Teaching the R Sound can be very challenging. Learning new ways to make teaching this sound easier fascinates me. I’d like to Thank Gordy Rogers from Articulate Technologies for taking the time to share with us his tricks for teaching this sound and for their (Articulate Technologies) creative solution in developing a useful tool to help teach the correct placement of the tongue for the R sound.
Many of you, both parents and speech-language pathologists (SLPs), have experience with a child who has really struggled with his or her /r/ sound. Researchers and clinicians in the field of speech-language pathology have long known that this is the trickiest sound to correct. In fact, one leading researcher and scientific advisor to Speech Buddies, Dennis Ruscello of West Virginia University, found that 91% of SLPs experienced at least one case in which traditional methods of therapy did not work for a child struggling to produce /r/ correctly.
In this blog post, I’m going to outline what makes /r/ so tricky to treat and provide some suggestions for teaching correct /r/ that you can try with your child right away.
There are actually three distinct actions or behaviors that need to be performed correctly for a child (or anyone for that matter) to produce /r/ correctly. These behaviors involve three distinct oral regions: the lips, the tongue and the pharynx, or throat. Basically, these parts of the oral anatomy must constrict, or close up slightly, so that the sound produced by the vocal cords is shaped in such a way that /r/ is produced. I am going to describe what this oral anatomy needs to do, then describe tricks or techniques that can aid in making this happen for your child.
Let’s start with the lips. I want you to say “rabbit” right now and, while you do so, concentrate on what your lips are doing when you say the /r/ in “rabbit”. They’re probably making the shape of an “O”. This rounded lip shape is the first key component of a correct /r/. Second, the tongue must create a hump in the middle of the mouth. Think of the sound coming from the vocal cords having to go over a small mountain made by the tongue. If there’s no mountain, there’s no correct /r/ sound. Finally, there’s the pharynx or upper part of the throat right behind the tongue. For /r/, the pharynx must be slightly constricted, or tightened, in order for the /r/ to sound correct.
Now let’s discuss some tricks or techniques for achieving correct lip, tongue and upper throat shapes for /r/. For the lips, I tell my clients to make a “fish face” or to simply stick their lips out and make an “O” with them. One very powerful aid here is a visual cue, by which you’d simply have the child look at your face while you make a correct /r/, and have the child imitate what your lips are doing. With regard to the upper throat, I often have my clients gargle with water to help them learn to tighten these muscles. The action of keeping the water in the throat while producing, for example, the “ah” sound, closely models what the upper throat needs to do in order to correctly say /r/. Give it a try!
Now, with the tongue, I’m not going to lie: this is, without a doubt, the trickiest part of the process and in the vast majority of cases, it’s the tongue that is the primary source of the child’s /r/ difficulty. Because the tongue movement necessary to create this hump or mountain I mentioned above can be difficult to achieve, and because this is all happening behind the visual barrier of the front teeth, I recommend a tactile cue. At Articulate Technologies we’ve created a tool called the, “R Speech Buddy” which provides a very specific tactile cue. This tool allows the child to feel exactly what he needs to do with his tongue in order to produce a correct /r/ sound. Many kids are strong tactile learners, especially in elementary school. The R Speech Buddy unlocks a sense of feeling to help them learn the correct tongue movement, as the clinical data we’ve gathered has shown, up to four times faster! The way it works is actually surprisingly simple. It involves two simple steps, placement and movement.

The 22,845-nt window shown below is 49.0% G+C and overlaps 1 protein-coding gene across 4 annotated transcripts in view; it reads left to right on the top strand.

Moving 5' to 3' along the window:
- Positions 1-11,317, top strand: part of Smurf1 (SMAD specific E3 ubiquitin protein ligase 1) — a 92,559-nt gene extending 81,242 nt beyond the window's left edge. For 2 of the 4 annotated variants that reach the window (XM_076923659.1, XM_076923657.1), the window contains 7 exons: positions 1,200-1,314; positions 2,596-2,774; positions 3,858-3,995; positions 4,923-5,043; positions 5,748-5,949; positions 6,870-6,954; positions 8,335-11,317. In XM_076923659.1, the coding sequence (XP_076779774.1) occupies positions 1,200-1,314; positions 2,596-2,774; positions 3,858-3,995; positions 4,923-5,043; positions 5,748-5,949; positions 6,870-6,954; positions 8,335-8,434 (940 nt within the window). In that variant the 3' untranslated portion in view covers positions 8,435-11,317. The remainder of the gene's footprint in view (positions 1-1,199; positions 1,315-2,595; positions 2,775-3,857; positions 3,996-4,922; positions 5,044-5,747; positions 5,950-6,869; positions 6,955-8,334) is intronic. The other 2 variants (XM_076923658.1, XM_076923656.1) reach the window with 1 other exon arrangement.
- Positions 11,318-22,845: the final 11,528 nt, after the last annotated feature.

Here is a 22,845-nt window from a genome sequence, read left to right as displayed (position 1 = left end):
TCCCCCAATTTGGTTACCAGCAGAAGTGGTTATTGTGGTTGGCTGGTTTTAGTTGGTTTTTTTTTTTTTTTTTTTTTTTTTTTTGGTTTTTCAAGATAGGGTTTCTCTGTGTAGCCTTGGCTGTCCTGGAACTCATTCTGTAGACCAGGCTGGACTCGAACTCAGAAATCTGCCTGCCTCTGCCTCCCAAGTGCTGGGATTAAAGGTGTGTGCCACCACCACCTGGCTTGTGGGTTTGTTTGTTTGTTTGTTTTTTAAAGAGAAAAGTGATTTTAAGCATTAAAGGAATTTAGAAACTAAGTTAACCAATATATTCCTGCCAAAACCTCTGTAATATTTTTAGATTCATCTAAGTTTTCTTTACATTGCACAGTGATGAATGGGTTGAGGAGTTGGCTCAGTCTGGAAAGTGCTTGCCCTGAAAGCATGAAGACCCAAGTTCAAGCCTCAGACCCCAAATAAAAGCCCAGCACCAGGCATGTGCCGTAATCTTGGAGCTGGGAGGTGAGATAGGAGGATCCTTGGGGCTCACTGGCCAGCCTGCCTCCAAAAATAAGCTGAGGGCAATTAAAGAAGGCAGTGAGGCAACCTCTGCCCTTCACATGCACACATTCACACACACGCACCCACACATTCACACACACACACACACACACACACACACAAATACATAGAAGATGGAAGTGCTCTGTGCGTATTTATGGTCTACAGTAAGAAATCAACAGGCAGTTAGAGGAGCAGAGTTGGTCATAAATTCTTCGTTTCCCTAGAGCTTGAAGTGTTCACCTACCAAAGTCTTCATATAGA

In the placement phase, the child simply navigates to two sets of bumps. These bumps, placed right behind the upper front teeth, cue the correct starting position for /r/. Once the tongue is in place, the movement phase can begin. Here, the child simply unrolls the coil with his tongue. When the lips and throat are correctly configured, and the child fully unrolls the coil while attempting to say /r/, he will say a correct /r/; if the coil is not fully unrolled, the /r/ will not be correct – it’s as simple and reliable as that!
Below is a video on how the R Speech Buddy works:
You can also read additional information about the R Speech Buddy on the Speech Buddy Website.
I know /r/ can be a particularly frustrating sound to teach. If you continue to find that your child struggles with his or her /r/ sound, I recommend you retain the services of a licensed, certified SLP in your local area. Click the link below to see a list of preferred providers, who have experience in treating the /r/ sound, and would be invaluable resources to you and your family through this process: http://www.speechbuddy.com/slps/provider-program.
Best of luck!
Ruscello, D. M. (1995). Visual feedback in treatment of residual phonological disorders. Journal of Communication Disorders, 28, 279–302
Gordy Rogers, M.S. CCC-SLP is a speech-language pathologist and co-founder of Articulate Technologies, Inc.